For the millions of residents and visitors who’ve hiked its forested trails, soaked up its stunning views and walked, pedalled or skated around its perimeter, Vancouver’s Stanley Park is more than just a green space — it’s a beloved urban oasis. This map celebrates the 125th anniversary of the park, which officially opened on Sept. 27, 1888, by highlighting some well-known features and explaining the unique stories behind them.
Typhoon Freda toppled 3,000 trees when it tore across the park in 1962. More than four decades later, the 2006 windstorm decimated about 10,000 trees.
Pedestrians versus cyclists
Before 1984, when the rule that cyclists can only travel counterclockwise around Stanley Park’s seawall was introduced, clashes between pedestrians and bikers were common. The first recorded conflict occurred in 1940.
Designed to prevent erosion, the 8.8 kilometres of seawall surrounding Stanley Park took 63 years (1917 to 1980) to complete.
Everything from horse-drawn carriages to an elephant has been photographed standing inside the hollow stump of this 700- to 800-year-old western red cedar, which was slated for removal after the 2006 windstorm pushed it sideways. The tree was saved, though, and now stands upright with the help of a steel foundation.
The famed poet, performer and First Nations advocate died in 1913, at the age of 51. Her ashes are interred near her memorial at Ferguson Point, making her the only person to be legally buried in the park.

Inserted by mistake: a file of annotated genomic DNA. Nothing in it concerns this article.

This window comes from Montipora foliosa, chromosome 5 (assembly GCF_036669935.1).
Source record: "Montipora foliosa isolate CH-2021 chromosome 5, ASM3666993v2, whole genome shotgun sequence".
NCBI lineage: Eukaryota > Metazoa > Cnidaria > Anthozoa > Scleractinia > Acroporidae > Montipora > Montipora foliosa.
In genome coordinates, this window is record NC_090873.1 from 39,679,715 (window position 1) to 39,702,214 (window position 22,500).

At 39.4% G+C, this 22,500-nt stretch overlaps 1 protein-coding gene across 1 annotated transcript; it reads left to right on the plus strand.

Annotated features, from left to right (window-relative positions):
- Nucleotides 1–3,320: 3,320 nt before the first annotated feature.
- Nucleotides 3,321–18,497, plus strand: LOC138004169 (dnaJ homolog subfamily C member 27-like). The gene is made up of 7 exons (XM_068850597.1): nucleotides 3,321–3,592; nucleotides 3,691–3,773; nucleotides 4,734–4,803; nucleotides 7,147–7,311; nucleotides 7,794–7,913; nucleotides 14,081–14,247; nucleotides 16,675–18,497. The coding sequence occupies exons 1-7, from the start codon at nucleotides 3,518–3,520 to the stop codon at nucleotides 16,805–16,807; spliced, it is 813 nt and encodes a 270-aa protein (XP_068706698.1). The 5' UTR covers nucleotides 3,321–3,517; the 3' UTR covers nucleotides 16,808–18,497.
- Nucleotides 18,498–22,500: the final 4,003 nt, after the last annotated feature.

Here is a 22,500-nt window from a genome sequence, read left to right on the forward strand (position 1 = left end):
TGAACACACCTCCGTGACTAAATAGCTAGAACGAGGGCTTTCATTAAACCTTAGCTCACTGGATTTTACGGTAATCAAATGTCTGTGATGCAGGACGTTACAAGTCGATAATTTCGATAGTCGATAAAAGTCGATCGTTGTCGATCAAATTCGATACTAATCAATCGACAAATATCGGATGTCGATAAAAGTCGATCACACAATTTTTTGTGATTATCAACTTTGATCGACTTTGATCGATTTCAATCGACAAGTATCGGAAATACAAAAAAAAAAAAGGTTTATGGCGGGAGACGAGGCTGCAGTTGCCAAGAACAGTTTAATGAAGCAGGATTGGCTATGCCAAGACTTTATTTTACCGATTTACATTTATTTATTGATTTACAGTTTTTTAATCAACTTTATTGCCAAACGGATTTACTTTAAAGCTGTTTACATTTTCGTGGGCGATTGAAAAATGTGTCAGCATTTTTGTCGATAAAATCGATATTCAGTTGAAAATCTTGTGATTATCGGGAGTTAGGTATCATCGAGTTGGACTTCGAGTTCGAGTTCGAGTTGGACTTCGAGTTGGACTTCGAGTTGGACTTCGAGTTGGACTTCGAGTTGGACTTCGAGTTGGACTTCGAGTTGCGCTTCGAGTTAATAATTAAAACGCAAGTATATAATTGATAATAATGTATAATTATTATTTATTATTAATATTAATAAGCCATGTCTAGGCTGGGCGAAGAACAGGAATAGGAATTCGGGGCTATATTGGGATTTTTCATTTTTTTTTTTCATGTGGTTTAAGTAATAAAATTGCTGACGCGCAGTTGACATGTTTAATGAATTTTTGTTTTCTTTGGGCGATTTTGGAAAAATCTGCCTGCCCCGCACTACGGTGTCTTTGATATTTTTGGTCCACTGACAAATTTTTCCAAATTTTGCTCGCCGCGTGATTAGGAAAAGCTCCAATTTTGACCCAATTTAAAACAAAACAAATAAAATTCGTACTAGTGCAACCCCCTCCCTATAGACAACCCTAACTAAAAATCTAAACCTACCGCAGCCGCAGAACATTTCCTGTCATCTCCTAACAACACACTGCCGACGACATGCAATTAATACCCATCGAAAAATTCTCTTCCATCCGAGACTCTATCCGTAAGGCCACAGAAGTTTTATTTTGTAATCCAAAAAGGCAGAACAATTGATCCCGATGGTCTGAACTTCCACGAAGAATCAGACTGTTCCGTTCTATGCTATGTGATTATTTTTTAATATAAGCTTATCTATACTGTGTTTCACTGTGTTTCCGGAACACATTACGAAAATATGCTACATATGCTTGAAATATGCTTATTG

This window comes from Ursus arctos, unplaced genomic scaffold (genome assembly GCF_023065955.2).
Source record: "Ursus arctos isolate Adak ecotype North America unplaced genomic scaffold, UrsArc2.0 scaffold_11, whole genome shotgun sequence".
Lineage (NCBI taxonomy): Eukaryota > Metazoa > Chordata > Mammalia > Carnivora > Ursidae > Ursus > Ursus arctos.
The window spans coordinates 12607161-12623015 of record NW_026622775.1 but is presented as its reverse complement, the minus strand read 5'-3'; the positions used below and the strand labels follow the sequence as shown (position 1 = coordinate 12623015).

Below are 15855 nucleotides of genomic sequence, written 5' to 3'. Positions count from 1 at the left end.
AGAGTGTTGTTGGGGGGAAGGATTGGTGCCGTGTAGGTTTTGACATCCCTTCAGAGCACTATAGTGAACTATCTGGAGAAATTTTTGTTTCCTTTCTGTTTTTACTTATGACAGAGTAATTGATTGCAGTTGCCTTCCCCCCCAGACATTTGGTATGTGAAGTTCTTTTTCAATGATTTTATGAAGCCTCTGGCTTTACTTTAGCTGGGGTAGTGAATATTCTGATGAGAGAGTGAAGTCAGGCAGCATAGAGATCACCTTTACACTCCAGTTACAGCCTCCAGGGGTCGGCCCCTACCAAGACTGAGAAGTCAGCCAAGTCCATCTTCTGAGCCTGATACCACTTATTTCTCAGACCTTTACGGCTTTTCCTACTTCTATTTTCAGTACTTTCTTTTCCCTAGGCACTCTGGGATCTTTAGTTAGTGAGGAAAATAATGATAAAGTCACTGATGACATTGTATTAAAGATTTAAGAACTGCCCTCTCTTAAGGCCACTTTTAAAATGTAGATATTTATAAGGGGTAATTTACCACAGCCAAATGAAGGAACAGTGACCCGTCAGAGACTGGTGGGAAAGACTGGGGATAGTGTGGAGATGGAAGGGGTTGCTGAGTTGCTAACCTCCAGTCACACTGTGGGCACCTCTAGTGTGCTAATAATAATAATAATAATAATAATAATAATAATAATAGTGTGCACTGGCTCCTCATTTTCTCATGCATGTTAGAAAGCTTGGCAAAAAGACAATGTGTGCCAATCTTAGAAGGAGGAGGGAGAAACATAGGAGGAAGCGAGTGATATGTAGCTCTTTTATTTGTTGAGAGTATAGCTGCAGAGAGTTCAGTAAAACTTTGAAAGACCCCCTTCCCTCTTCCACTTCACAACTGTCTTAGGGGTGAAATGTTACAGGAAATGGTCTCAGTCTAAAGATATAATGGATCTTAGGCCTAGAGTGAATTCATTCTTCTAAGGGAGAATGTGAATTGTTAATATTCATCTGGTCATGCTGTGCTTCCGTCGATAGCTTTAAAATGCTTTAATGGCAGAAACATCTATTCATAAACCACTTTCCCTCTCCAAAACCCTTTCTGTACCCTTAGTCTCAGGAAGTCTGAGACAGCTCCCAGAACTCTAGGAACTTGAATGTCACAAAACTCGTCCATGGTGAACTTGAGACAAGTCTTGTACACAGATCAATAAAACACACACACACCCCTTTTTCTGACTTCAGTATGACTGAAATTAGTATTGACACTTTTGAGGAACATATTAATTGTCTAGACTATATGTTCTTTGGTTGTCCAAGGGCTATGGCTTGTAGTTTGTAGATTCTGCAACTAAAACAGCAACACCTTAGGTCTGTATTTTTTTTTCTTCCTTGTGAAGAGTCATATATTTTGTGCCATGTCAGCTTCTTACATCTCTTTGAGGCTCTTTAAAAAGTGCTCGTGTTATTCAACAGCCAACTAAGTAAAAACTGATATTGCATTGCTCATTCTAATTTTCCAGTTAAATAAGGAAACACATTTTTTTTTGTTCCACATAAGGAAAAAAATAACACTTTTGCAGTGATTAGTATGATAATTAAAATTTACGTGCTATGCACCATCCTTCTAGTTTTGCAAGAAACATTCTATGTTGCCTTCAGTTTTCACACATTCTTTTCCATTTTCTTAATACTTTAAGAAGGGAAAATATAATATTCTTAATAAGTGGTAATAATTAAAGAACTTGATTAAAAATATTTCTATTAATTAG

Girl in a Wetsuit
Perched on a rock near Brockton Point, Elek Imredy’s 1972 sculpture of a woman wearing a wetsuit, mask and flippers was inspired by Copenhagen’s Little Mermaid statue.
Canada’s first public aquarium opened in Stanley Park in 1956. The Vancouver Aquarium is still recognized as one of the world’s best, with more than 50,000 animals belonging to 796 different species.
The Stanley Park Pavilion was built in 1911, and has played host to royalty, prime ministers and presidents. It’s the oldest building in the park.
There has been a First Nations presence for thousands of years in what is today Stanley Park, as archeological finds have shown. But among the most famous items of aboriginal culture in the park are the Brockton Point totem poles, which are British Columbia’s mostvisited tourist attraction.
Nine O’Clock Gun
It’s been struck by lightning, plugged with rocks and even stolen (by University of British Columbia engineering students), but the British-made gun, which dates from 1816, still fires every night to mark 9 p.m.
From 1888 until 1892, the island was used to quarantine smallpox victims. The small hospital built there was known as the “pest house.”
Map: Chris Brackley/Canadian Geographic. Map data: © OpenStreetMap contributors
Text: Brittany Harris